Students who think Kerrytown is too far of a walk to buy fresh produce, will have to travel no further than the Michigan Union.
In the courtyard of the Michigan Union yesterday, the Michigan Student Assembly hosted its first MFarmers’ Market which offered local produce and plants for purchase, as well as live demonstrations and instructions for food preparation. MSA’s new initiative, which many other University divisions also contributed to, raise awareness about locally grown food.
LSA senior Monica Sangal, the MSA Health Issues Commission chair, said she came up with the idea for an on-campus farmer’s market because she wants fresh produce to be available for students.
“We really wanted to promote healthy eating on campus,” Sangal said. “Normally, the Farmers Market (in Kerrytown) is a little too far away for getting food.”
Sangal teamed up with Keith Soster, the food service director at the Michigan Union, to brainstorm the idea for the market. A variety of campus divisions collaborated on the project, including representatives from MHealthy, University Housing, the Student Sustainability Initiative, Planet Blue, University Catering, University Arts and Programs, University Health Services and the Graham Environmental Sustainability Institute.
Soster said he hopes the farmers market will educate the University community about what the broader Ann Arbor community has to offer.
“That is ultimately our goal — to educate the community as to what is available out there,” Soster said. “This is a great time of the year because harvest time is approaching, so we’ll have lots of great varieties.”
MSA also approached the University Unions with the project because the assembly had heard from students who were interested in having more local and fresh items available on campus, said Laura Seagram, marketing communications specialist for the University Unions.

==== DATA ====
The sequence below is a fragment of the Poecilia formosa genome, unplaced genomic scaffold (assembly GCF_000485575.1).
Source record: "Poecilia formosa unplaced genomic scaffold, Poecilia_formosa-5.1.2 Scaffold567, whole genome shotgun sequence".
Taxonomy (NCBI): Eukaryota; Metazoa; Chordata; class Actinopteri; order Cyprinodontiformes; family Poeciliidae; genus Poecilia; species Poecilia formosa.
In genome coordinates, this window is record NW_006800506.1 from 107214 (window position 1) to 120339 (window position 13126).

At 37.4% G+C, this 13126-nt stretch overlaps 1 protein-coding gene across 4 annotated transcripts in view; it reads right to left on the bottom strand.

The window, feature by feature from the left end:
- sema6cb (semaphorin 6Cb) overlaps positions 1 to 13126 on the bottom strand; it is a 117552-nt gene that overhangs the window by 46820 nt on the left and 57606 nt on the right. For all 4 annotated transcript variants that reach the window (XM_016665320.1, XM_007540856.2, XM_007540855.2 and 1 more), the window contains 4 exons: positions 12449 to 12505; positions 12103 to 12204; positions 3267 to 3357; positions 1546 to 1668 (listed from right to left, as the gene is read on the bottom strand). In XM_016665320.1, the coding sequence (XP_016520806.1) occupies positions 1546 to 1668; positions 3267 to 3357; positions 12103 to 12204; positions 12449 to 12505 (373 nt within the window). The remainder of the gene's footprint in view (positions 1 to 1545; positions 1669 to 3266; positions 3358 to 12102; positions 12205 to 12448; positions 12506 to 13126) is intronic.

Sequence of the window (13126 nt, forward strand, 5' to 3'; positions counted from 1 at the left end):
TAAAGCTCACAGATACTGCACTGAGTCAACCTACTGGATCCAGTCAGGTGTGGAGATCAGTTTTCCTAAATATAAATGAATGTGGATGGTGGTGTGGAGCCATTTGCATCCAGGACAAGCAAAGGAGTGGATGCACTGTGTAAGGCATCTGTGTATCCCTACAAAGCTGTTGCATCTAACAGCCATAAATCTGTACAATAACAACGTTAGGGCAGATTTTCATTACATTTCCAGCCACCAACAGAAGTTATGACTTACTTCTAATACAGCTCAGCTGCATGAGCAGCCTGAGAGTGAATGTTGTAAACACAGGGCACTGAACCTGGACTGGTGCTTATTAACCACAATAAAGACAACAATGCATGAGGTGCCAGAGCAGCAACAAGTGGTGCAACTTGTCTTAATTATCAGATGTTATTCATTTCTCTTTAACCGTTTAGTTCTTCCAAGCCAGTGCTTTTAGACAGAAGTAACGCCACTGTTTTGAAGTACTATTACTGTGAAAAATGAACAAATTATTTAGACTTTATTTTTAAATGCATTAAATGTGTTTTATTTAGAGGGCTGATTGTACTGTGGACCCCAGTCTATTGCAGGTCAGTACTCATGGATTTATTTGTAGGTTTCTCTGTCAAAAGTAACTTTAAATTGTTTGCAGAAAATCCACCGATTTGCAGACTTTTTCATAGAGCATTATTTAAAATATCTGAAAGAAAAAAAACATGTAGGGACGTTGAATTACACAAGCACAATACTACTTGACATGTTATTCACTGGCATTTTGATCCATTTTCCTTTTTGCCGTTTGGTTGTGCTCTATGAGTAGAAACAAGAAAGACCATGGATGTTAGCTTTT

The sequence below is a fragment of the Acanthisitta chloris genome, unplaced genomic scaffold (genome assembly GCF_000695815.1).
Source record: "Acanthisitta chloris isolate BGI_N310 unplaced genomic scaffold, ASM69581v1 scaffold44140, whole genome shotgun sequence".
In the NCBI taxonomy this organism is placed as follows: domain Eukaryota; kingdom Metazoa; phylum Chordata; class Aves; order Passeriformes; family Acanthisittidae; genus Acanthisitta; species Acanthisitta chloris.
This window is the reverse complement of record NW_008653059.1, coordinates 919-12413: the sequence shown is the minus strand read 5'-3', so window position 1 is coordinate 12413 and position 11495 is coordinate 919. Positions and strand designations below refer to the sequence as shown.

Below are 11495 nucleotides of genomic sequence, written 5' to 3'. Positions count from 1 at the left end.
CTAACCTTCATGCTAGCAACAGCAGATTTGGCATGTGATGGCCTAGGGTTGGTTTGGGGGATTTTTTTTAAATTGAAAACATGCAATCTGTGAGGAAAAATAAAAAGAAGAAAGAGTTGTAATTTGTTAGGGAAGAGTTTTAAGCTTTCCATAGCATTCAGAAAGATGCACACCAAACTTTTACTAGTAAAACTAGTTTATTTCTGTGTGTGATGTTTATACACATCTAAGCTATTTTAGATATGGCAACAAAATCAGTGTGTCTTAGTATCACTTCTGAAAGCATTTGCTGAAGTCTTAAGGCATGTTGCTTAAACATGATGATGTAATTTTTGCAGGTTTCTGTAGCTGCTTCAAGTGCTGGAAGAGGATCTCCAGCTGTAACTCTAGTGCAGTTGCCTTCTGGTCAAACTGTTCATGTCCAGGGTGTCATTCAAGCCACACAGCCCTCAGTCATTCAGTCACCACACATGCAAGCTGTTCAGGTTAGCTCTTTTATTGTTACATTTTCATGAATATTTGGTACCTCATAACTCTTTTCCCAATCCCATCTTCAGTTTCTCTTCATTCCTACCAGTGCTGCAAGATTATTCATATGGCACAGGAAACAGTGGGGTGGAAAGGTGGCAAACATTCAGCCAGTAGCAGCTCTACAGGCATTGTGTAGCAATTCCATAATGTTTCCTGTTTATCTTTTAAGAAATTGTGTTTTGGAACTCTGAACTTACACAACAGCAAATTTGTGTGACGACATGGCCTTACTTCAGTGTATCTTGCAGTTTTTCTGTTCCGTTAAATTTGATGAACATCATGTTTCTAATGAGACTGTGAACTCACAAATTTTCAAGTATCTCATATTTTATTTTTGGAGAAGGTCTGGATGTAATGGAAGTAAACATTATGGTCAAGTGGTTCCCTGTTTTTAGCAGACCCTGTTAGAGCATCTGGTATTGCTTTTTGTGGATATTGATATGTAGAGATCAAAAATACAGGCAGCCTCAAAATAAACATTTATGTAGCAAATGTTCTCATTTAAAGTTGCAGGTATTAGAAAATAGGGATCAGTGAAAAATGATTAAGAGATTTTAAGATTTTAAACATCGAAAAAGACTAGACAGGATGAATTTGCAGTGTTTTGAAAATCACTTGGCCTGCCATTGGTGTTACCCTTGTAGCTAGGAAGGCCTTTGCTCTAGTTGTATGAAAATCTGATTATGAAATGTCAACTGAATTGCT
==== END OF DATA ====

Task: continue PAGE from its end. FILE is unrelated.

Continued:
The University already stocks locally grown products in University dining halls and retail locations such as Beanster’s Café, University Club Café and U-go’s. However, Seagram said she believes the farmers market will be an opportunity for students to get to know more about local produce.
“This is a handy way to have the farmers get a little bit more exposure and have direct contact with the students,” Seagram said.
At yesterday’s market, two chefs from Residential Dining Services and the Michigan Union led a cooking demonstration focused on healthy eating and preparing easy, affordable meals that students can make at home.
Tina Todosciuk — a farmer from Howell, Mich. had a table at the market and sold sweet corn, melon, eggplant, tomatoes and peppers. Todosciuk said she hopes the market encourages students to get more interested in locally grown food.
“The great thing about local food is that you know where it’s coming from, you know how it’s raised,” she said. “You know what chemicals are in it, or not in it, and it’s more nutritional.”
Sangal wrote in an e-mail interview that the MFarmers Market — scheduled next for Oct. 6 — offered a variety of produce including apples, squash, plums, tomatoes, sweet corn, eggplant, peppers, melons and watermelon.
Law School student Mary Fee said she appreciated the markets selection, especially considering it was the first run.
“It’s great,” she said. “It’s small, but it seems to have as much variety as a farmer’s market usually does.”
LSA junior Stacy Kim said she decided to check out the market after receiving an invite to its debut on Facebook. Kim praised the market, calling it “cute” and “adorable.”
But the market could benefit from a change of location, Kim said.
“It was kind of hard to understand where (the Union patio) was,” she said. “Maybe if they could have it in a more recognizable location, it would be nice.”